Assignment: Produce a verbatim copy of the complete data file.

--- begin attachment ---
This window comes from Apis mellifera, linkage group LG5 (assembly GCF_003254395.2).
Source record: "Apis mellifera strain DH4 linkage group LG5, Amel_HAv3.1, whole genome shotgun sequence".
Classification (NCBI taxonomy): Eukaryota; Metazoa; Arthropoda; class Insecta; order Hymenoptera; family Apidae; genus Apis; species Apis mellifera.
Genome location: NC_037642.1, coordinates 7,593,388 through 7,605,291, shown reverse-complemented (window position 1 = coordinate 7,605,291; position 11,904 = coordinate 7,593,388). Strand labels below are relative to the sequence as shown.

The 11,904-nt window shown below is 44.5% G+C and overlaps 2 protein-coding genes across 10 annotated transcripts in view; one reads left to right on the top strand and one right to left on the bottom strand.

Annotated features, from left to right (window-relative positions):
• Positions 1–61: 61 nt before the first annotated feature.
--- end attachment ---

This window comes from Apis mellifera, linkage group LG5 (assembly GCF_003254395.2).
Source record: "Apis mellifera strain DH4 linkage group LG5, Amel_HAv3.1, whole genome shotgun sequence".
Classification (NCBI taxonomy): Eukaryota; Metazoa; Arthropoda; class Insecta; order Hymenoptera; family Apidae; genus Apis; species Apis mellifera.
Genome location: NC_037642.1, coordinates 7,593,388 through 7,605,291, shown reverse-complemented (window position 1 = coordinate 7,605,291; position 11,904 = coordinate 7,593,388). Strand labels below are relative to the sequence as shown.

The 11,904-nt window shown below is 44.5% G+C and overlaps 2 protein-coding genes across 10 annotated transcripts in view; one reads left to right on the top strand and one right to left on the bottom strand.

Annotated features, from left to right (window-relative positions):
• Positions 1–61: 61 nt before the first annotated feature.